‘My heart it is delicious’


Book tells stories of refugees and cross-cultural health care

It’s a beautiful book. The cover is interesting and makes you want to look inside, where thick, glossy pages of text are interspersed with arresting images. The oversized hardcover volume looks, at first glance, like a “coffee table book”-one of those volumes that are long on good looks and short on substance. But read more than a paragraph and you’ll discover that nothing could be further from the truth. The real beauty of “My Heart It Is Delicious” are the poignant and mesmerizing stories of refugees, interwoven with the fascinating story of St. Paul physician Patricia Walker and St. Paul’s Center for International Health.

Author Biloine W. Young knows how to tell a story and this book is stuffed full of them. “This is the story of what a few committed people can do,” Young said. She weaves complex material and human stories without once losing the reader’s interest in the inspiring tale of how Minnesota medical professionals brought home from a refugee camp the knowledge about how to transform cross-cultural health care.

Going home
So how did a Mayo medical student end up in a Cambodian refugee camp? Blame it on Susan Walker. When she heard the news that Cambodians fleeing Pol Pot’s genocidal Khmer Rouge government were flooding into Thailand, she called her younger sister, Pat, the medical student.

“Susan told me that three-quarters of a million refugees were flooding into Thailand, and the American Refugee Committee (ARC) was organizing a medical relief team to help the refugees,” Pat Walker recalled. “You’ve got to go,” Susan told Pat.

Pat Walker didn’t hesitate. She picked up the phone and called the new Minneapolis-based nonprofit. She was, she explained, a third-year medical student whose main contribution would be that she knew Thailand and spoke Thai. The ARC manager told her she was on the team. “ARC was so small at the time that they didn’t even have money in the bank to pay for our tickets back,” Walker said.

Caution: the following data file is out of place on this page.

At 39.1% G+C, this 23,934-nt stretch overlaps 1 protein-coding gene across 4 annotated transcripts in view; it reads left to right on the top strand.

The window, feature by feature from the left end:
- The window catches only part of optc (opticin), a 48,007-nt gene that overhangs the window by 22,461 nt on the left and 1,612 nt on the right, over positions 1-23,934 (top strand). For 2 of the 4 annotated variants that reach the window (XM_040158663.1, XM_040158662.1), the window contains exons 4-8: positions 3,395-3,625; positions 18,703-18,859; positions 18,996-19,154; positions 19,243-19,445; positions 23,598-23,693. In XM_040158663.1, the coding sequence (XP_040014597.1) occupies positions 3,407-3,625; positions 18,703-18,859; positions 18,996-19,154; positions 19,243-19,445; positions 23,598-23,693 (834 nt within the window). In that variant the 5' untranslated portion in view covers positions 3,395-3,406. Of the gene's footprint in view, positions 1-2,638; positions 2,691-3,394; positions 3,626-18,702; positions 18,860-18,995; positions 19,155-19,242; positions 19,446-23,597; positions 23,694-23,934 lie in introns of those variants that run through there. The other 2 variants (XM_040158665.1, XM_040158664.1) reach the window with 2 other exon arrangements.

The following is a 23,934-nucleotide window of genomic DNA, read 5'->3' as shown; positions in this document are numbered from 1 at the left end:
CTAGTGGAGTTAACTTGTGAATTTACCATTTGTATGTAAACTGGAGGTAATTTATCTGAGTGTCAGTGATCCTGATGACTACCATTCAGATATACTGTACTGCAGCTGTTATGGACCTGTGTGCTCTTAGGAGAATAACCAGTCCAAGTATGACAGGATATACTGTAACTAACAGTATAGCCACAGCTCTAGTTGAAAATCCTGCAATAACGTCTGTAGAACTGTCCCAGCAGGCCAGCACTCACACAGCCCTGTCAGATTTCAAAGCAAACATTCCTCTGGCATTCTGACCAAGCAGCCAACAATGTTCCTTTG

When the team of 15 medical professionals-seven doctors, six nurses, a paramedic and Walker-landed in Thailand in late November 1979, it was 100 degrees. For the young medical student, it wasn’t like going home-it was going home. Walker, born in Taiwan to American parents, lived in Bangkok until she was 11. Walker’s father was chief pilot for Air America, the airline run by the CIA.

The ‘ARC 15’
The group that called itself the ARC 15 made personal sacrifices to make the trip. One of the nurses was a newlywed with a young child; she had never been outside the U.S. A doctor who was new to his job was nearly fired when he informed his boss he was taking a leave of absence. Walker herself had to twist the arm of her medical school dean-the school had never before allowed a student to do overseas volunteer work. But of course the team’s circumstances paled in comparison to the needs of their Cambodian patients, many of whom were starving to death. Others had malnutrition-related and tropical diseases the westerners had never seen. Leprosy, pellagra and beriberi were common. Young patients suffered from heart failure due to vitamin B deficiency.

When the camp’s population swelled to a staggering 135,000 refugees, the ARC 15 realized they needed to do things differently. “We couldn’t help everyone … and what would happen after we left?” They began to train Cambodian refugees to become medics, and transformed the camps’ medical care delivery system.

When ARC 15 member Neal Holtan, M.D., arrived home after a few months to his job at the St. Paul-Ramsey Medical Center, he saw a medical system ill-equipped to deal with refugees who did not speak English and whose cultural differences and non-western health concerns made providing care chaotic. The hospital’s medical director agreed that things needed to be done differently. The Center for International Health was established, with Holtan as its director.

The Center for International Health
Meanwhile, Walker completed medical school and started working in hospital emergency rooms. She was getting ready to go back to Thailand to work in Cambodian refugee camps when Holtan, her ARC 15 colleague, told her he wanted her to work with him. She agreed to join the Center for International Health after working in Thailand for a year.